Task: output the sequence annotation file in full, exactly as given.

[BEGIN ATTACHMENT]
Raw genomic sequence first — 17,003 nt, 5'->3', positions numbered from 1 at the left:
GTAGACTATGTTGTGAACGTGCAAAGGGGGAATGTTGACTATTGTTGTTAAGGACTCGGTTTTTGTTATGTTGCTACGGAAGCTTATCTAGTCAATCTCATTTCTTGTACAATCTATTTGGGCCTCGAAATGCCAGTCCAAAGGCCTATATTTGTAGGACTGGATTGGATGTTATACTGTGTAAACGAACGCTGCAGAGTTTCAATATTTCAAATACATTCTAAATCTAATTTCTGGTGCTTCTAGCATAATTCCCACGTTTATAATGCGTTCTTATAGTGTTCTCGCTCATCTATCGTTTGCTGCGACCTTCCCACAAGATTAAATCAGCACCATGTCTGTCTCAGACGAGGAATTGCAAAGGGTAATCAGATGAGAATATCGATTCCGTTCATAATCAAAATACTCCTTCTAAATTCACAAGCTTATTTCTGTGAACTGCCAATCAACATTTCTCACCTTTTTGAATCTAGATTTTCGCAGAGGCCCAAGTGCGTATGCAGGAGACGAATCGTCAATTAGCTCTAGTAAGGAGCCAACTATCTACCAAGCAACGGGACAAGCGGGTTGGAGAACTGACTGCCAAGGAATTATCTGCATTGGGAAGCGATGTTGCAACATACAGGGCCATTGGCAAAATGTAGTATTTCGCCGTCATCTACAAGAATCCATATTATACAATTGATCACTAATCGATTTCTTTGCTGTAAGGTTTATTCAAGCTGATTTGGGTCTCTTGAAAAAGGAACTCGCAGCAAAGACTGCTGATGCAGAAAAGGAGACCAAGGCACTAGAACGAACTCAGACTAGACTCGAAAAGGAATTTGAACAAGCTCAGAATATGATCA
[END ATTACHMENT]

Raw genomic sequence first — 17,003 nt, 5'->3', positions numbered from 1 at the left:
GTAGACTATGTTGTGAACGTGCAAAGGGGGAATGTTGACTATTGTTGTTAAGGACTCGGTTTTTGTTATGTTGCTACGGAAGCTTATCTAGTCAATCTCATTTCTTGTACAATCTATTTGGGCCTCGAAATGCCAGTCCAAAGGCCTATATTTGTAGGACTGGATTGGATGTTATACTGTGTAAACGAACGCTGCAGAGTTTCAATATTTCAAATACATTCTAAATCTAATTTCTGGTGCTTCTAGCATAATTCCCACGTTTATAATGCGTTCTTATAGTGTTCTCGCTCATCTATCGTTTGCTGCGACCTTCCCACAAGATTAAATCAGCACCATGTCTGTCTCAGACGAGGAATTGCAAAGGGTAATCAGATGAGAATATCGATTCCGTTCATAATCAAAATACTCCTTCTAAATTCACAAGCTTATTTCTGTGAACTGCCAATCAACATTTCTCACCTTTTTGAATCTAGATTTTCGCAGAGGCCCAAGTGCGTATGCAGGAGACGAATCGTCAATTAGCTCTAGTAAGGAGCCAACTATCTACCAAGCAACGGGACAAGCGGGTTGGAGAACTGACTGCCAAGGAATTATCTGCATTGGGAAGCGATGTTGCAACATACAGGGCCATTGGCAAAATGTAGTATTTCGCCGTCATCTACAAGAATCCATATTATACAATTGATCACTAATCGATTTCTTTGCTGTAAGGTTTATTCAAGCTGATTTGGGTCTCTTGAAAAAGGAACTCGCAGCAAAGACTGCTGATGCAGAAAAGGAGACCAAGGCACTAGAACGAACTCAGACTAGACTCGAAAAGGAATTTGAACAAGCTCAGAATATGATCA